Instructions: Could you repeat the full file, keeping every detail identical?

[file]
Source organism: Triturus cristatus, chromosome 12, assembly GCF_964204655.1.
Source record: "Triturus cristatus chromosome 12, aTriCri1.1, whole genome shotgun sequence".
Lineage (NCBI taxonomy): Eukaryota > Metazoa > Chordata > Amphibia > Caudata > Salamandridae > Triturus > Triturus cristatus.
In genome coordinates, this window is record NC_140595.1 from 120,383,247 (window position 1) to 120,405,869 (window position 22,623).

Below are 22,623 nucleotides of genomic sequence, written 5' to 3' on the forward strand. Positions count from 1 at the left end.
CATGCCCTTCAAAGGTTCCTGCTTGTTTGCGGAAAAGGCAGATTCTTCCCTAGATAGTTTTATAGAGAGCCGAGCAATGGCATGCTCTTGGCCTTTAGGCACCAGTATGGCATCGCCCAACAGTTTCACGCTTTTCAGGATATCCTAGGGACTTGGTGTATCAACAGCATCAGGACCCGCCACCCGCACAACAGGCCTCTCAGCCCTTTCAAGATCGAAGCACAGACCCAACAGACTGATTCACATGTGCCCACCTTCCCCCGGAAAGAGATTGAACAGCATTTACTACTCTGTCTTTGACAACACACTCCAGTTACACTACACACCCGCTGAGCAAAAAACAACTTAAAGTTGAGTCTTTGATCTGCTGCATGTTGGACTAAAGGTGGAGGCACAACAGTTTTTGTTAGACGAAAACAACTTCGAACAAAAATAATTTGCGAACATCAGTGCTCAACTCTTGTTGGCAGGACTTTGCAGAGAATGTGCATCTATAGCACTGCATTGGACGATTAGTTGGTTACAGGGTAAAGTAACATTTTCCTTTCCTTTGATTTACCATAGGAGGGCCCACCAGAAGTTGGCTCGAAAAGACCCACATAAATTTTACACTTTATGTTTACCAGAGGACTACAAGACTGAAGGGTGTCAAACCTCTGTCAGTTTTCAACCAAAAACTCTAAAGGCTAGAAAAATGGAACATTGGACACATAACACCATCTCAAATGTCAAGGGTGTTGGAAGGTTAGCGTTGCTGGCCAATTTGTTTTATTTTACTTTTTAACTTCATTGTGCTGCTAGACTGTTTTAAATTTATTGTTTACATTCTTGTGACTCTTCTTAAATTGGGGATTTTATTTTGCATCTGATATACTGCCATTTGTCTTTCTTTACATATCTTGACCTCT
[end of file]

Source organism: Triturus cristatus, chromosome 12, assembly GCF_964204655.1.
Source record: "Triturus cristatus chromosome 12, aTriCri1.1, whole genome shotgun sequence".
Lineage (NCBI taxonomy): Eukaryota > Metazoa > Chordata > Amphibia > Caudata > Salamandridae > Triturus > Triturus cristatus.
In genome coordinates, this window is record NC_140595.1 from 120,383,247 (window position 1) to 120,405,869 (window position 22,623).

Below are 22,623 nucleotides of genomic sequence, written 5' to 3' on the forward strand. Positions count from 1 at the left end.
CATGCCCTTCAAAGGTTCCTGCTTGTTTGCGGAAAAGGCAGATTCTTCCCTAGATAGTTTTATAGAGAGCCGAGCAATGGCATGCTCTTGGCCTTTAGGCACCAGTATGGCATCGCCCAACAGTTTCACGCTTTTCAGGATATCCTAGGGACTTGGTGTATCAACAGCATCAGGACCCGCCACCCGCACAACAGGCCTCTCAGCCCTTTCAAGATCGAAGCACAGACCCAACAGACTGATTCACATGTGCCCACCTTCCCCCGGAAAGAGATTGAACAGCATTTACTACTCTGTCTTTGACAACACACTCCAGTTACACTACACACCCGCTGAGCAAAAAACAACTTAAAGTTGAGTCTTTGATCTGCTGCATGTTGGACTAAAGGTGGAGGCACAACAGTTTTTGTTAGACGAAAACAACTTCGAACAAAAATAATTTGCGAACATCAGTGCTCAACTCTTGTTGGCAGGACTTTGCAGAGAATGTGCATCTATAGCACTGCATTGGACGATTAGTTGGTTACAGGGTAAAGTAACATTTTCCTTTCCTTTGATTTACCATAGGAGGGCCCACCAGAAGTTGGCTCGAAAAGACCCACATAAATTTTACACTTTATGTTTACCAGAGGACTACAAGACTGAAGGGTGTCAAACCTCTGTCAGTTTTCAACCAAAAACTCTAAAGGCTAGAAAAATGGAACATTGGACACATAACACCATCTCAAATGTCAAGGGTGTTGGAAGGTTAGCGTTGCTGGCCAATTTGTTTTATTTTACTTTTTAACTTCATTGTGCTGCTAGACTGTTTTAAATTTATTGTTTACATTCTTGTGACTCTTCTTAAATTGGGGATTTTATTTTGCATCTGATATACTGCCATTTGTCTTTCTTTACATATCTTGACCTCT